Review: Mariana

Posted 12 January, 2016 by Lianne in Books / 4 Comments

Mariana
By: Susanna Kearsley
Format/Source: Paperback; was a birthday gift

The first time Julia Beckett saw Greywethers she was only five, but she knew that it was her house. And now that sheโ€™s at last become its owner, she suspects that she was drawn there for a reason.

As if Greywethers were a portal between worlds, she finds herself transported into seventeenth-century England, becoming Mariana, a young woman struggling against danger and treachery, and battling a forbidden love.

Each time Julia travels back, she becomes more enthralled with the past…until she realizes Marianaโ€™s life is threatening to eclipse her own, and she must find a way to lay the past to rest or lose the chance for happiness in her own time.

I read this book years ago when it was given to me as a birthday gift. It was my first Susanna Kearsley novel, but I believe I didn’t review it at the time because I was in grad school and travelling back and forth between cities. I decided to revisit it recently as I read a number of her books that were sitting on my TBR queue last year ๐Ÿ™‚ The following contains spoilers (as I will be talking a lot about my first time reading this book & the ending)!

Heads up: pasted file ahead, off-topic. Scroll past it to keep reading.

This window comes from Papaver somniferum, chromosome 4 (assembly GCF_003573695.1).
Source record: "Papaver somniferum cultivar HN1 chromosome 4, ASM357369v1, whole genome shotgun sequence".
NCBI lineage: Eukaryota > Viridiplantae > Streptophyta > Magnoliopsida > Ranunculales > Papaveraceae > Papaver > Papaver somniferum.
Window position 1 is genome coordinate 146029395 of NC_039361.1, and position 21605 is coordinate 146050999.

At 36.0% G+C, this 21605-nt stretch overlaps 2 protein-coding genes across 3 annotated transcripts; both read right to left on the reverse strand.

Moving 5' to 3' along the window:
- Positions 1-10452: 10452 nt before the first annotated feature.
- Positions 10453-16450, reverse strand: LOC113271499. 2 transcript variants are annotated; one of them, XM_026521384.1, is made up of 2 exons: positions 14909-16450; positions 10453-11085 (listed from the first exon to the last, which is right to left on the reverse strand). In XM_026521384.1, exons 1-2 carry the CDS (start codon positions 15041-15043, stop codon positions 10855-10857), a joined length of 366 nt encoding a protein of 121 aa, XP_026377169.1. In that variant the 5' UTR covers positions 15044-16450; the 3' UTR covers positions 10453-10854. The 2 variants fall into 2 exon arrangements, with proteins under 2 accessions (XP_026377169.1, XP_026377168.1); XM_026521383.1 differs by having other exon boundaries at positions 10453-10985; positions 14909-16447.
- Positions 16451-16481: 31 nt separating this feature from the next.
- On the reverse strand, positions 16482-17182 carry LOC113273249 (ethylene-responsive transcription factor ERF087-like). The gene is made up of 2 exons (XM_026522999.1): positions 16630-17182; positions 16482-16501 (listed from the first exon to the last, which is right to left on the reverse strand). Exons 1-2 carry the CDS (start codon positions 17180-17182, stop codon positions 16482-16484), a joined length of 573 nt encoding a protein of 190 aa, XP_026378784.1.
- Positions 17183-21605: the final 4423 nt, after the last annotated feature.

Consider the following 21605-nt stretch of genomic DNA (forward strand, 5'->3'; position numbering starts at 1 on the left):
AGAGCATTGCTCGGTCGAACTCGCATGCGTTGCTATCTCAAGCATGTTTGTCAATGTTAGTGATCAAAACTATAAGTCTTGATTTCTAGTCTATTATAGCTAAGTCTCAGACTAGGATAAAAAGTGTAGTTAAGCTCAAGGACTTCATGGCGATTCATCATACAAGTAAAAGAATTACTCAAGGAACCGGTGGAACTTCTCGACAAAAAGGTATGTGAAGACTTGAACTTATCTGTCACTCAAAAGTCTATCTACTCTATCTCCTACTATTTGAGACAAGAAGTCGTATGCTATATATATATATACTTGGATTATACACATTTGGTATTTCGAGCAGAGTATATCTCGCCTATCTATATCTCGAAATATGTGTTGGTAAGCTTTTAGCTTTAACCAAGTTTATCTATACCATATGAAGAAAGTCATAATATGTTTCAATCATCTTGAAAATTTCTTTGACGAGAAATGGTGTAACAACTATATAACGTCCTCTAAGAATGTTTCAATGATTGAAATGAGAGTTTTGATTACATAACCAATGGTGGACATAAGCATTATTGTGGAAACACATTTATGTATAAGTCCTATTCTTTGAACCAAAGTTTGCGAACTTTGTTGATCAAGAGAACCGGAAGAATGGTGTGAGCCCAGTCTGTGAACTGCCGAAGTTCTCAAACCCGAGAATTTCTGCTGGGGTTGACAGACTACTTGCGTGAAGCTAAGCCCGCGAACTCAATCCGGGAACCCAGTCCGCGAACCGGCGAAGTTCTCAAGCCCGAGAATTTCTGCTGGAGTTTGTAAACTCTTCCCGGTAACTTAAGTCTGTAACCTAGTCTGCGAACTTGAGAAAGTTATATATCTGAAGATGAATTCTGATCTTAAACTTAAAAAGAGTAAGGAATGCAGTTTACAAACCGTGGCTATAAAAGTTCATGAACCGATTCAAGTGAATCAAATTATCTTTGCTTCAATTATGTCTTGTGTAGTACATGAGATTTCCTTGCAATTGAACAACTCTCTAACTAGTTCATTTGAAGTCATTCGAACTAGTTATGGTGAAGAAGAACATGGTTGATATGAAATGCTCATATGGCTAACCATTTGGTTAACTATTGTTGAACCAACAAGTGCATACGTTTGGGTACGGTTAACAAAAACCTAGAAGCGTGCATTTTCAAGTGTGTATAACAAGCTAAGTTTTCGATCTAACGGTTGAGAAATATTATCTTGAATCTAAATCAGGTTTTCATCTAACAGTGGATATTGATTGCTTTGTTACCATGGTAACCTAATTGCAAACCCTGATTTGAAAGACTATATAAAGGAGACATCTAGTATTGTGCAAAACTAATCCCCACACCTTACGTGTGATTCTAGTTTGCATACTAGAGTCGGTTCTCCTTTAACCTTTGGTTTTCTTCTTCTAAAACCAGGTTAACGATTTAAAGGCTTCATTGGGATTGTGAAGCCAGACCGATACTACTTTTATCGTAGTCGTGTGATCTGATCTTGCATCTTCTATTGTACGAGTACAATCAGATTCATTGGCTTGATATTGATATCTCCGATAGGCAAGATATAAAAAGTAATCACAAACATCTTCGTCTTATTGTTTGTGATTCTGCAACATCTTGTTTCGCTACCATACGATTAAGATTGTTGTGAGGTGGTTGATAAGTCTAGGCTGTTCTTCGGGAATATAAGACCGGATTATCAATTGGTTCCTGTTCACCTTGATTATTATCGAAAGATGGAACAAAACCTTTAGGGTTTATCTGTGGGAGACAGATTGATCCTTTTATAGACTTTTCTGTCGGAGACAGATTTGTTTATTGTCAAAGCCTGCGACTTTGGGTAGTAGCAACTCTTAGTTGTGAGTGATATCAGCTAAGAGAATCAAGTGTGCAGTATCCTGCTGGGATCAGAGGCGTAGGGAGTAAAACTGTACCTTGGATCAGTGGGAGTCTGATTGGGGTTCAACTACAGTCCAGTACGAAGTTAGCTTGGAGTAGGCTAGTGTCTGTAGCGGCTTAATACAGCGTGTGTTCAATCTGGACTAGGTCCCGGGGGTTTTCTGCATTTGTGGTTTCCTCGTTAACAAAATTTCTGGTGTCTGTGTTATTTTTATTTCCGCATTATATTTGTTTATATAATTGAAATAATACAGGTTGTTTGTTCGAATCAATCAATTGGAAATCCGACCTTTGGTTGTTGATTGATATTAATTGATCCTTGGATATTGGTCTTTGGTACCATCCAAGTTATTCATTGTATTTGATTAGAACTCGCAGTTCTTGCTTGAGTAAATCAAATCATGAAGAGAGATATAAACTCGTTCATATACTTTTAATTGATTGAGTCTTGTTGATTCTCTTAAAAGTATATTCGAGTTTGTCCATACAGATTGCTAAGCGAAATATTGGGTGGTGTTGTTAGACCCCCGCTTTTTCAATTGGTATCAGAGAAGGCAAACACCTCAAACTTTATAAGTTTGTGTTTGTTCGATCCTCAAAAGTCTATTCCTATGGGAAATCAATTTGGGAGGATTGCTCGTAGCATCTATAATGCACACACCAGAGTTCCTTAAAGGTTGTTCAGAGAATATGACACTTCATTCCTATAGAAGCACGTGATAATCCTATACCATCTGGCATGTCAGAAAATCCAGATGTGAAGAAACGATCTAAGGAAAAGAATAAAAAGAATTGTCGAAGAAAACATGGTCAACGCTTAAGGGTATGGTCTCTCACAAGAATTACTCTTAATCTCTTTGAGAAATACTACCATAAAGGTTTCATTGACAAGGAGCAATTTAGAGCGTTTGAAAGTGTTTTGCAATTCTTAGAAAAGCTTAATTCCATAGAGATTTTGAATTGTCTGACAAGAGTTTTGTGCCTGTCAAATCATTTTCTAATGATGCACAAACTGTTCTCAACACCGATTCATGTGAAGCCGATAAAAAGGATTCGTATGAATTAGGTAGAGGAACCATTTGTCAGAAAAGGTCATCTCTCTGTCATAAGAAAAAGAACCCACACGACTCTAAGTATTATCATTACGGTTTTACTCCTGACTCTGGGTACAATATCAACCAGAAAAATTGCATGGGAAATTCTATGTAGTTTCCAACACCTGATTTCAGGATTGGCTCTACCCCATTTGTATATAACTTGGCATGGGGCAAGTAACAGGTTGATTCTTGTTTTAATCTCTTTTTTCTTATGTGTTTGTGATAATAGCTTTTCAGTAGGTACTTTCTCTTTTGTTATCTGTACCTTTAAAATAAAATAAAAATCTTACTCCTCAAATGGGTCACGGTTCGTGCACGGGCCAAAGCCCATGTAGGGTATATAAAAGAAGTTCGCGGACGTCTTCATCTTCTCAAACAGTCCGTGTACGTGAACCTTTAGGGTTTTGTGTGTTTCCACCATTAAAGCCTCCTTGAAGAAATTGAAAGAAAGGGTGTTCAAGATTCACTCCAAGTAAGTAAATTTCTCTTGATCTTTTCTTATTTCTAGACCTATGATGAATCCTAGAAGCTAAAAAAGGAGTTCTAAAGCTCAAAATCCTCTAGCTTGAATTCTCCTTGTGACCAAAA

Okay, I’m going to start this post off with a recap of my thoughts the first time I read it (because despite not reviewing it, I do remember what stayed with me): I liked the book enough but I thought the ending was really strange, perhaps even upsetting, because of the bait-and-switch. I remember thinking how random it was, how there was no lead up to suspect that he would’ve been Richard’s reincarnation or whatever you want to call it, not to mention I thought a) Iain was in the background for most of the book, b) Julia didn’t seem so interested in him in that way, and c) what was the point of building up Julia and Geoff’s relationship? Not to mention Geoff’s direct connection to the de Mornay family? The payoff just wasn’t satisfying.